When we broaden this out and project this globally, something has gone seriously awry. There are people who inhabit our planet with multiple homes, cars, private jets and an unending access to luxury items. We idolize them, we honour them and plaster these demigods on the front of magazines such as Forbes. They then sell books back to the proletarians who they have previously exploited, telling them how they became successful (genius). They flaunt their wealth on television and create private universes where they hide from the minions who made them rich. They concoct semi-faux charities, which supposedly benefit the poor, but in reality espouse their narrow ideologies to effect social change, while they receive wonderful tax breaks (yes I’m talking about you Bill Gates, Mark Zuckerberg) On the flip side we the masses are chastised if we attempt to question the validity or morality of the plutocracy’s endeavours. We are called envious and jealous, or our work ethic is called into question. We are told that they earned it, that they are worth it, that somehow they are a superior human being and we the peasants must suck it up, because apparently that’s how the world works.rs_634x1024-140501120839-634_kimye_cm_520112

On the other side of the tracks, in a not so exquisite dusty wasteland are people who literally have nothing; no food, water or shelter, they are essentially in Maslow’s rather uncomfortable basement. It is estimated that 1.3 billion people in the world live in poverty, that half the world’s population live on less than $2.50 (US) per day and we as a species have let this happen. As the 80’s rock truth teller Axl Rose once sung; ‘we feed the rich while we bury the poor’. We push them out of the way, hide them from tourists and yet it is our system that has created this inequality. At what point did we think it was a good idea to value a ‘beer token’ above human life, our own flesh and blood, our fellow brothers and sisters. We must have been absolutely out of our collective minds! We comfort ourselves by saying it’s another country’s problem, or they have other crazy beliefs, or they’re from another part of the globe, as if this makes everything alright. That the increased mileage from our cosy homeland or how many shades they differ from our complexion has any bearing on our decision making regarding how much compassion we should commit to.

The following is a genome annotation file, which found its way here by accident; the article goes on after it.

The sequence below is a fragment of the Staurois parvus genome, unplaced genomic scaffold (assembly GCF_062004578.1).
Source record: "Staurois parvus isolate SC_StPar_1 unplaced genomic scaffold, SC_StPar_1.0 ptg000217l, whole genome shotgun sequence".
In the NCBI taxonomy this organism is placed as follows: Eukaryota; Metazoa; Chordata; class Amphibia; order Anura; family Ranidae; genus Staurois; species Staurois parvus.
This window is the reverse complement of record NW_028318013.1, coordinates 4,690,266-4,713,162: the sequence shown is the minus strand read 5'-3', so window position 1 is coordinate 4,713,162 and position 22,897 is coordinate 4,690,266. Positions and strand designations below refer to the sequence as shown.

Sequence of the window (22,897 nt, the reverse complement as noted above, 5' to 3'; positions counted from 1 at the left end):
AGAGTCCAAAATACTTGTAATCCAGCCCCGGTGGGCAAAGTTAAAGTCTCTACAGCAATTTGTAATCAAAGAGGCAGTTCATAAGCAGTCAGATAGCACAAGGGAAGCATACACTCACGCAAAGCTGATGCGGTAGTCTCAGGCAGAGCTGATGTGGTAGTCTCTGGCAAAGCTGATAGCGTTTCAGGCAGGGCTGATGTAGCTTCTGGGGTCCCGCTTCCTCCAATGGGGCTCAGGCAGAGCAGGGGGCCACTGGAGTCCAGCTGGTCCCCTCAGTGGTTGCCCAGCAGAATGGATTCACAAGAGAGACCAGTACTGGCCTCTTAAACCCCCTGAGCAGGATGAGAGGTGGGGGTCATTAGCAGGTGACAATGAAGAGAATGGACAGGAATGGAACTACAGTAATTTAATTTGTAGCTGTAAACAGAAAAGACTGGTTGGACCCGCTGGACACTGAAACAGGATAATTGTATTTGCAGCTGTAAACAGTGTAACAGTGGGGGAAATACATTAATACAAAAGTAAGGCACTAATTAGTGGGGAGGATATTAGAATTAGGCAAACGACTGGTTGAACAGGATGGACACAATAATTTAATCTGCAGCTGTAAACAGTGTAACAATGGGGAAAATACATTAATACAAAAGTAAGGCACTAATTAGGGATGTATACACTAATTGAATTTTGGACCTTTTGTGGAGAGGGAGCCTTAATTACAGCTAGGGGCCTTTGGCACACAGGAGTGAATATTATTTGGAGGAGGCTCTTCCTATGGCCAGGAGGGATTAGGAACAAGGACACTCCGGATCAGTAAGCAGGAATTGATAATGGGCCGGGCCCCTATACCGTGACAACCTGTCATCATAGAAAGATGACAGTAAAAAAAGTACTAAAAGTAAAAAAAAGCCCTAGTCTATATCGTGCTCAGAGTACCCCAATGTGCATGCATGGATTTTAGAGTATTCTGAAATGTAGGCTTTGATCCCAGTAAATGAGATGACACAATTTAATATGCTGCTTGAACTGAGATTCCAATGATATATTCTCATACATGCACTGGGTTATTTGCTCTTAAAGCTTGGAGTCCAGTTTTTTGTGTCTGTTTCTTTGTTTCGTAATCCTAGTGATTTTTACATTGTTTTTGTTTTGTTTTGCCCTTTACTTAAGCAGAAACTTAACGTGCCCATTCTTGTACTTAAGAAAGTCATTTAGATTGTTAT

We have come to value money, worship the people who have collected the most while they arguably add nothing tangible to society, such as stock market traders; except perhaps a broken economy and shattered dreams of affordable housing. We are saddened and angered by poverty, while we continue to support a system that destroys the people we shed tears for when images are beamed into our living rooms a couple of times a year. We bemoan about beggars in the freezing streets whilst we drive past them in our Mercedes, without ever considering the conditions of the world that have contributed to this situation. This is not a plea for you to empty your bank accounts to Oxfam or UNICEF. However, these worthwhile charities only exist because of the systems and structures we have built around money. These convoluted mechanisms have allowed narcissists and psychopaths complicit with power-hungry politicians to syphon off any last remaining cash from the great unwashed up to the 0.1%. It’s common knowledge now that 1% of the population have as much wealth as the remaining 99%, this fact alone represents a kick in the balls for humanity. The conclusion I draw is not that money as a means of trade is amoral, but the people who have manipulated the system to the detriment of society are.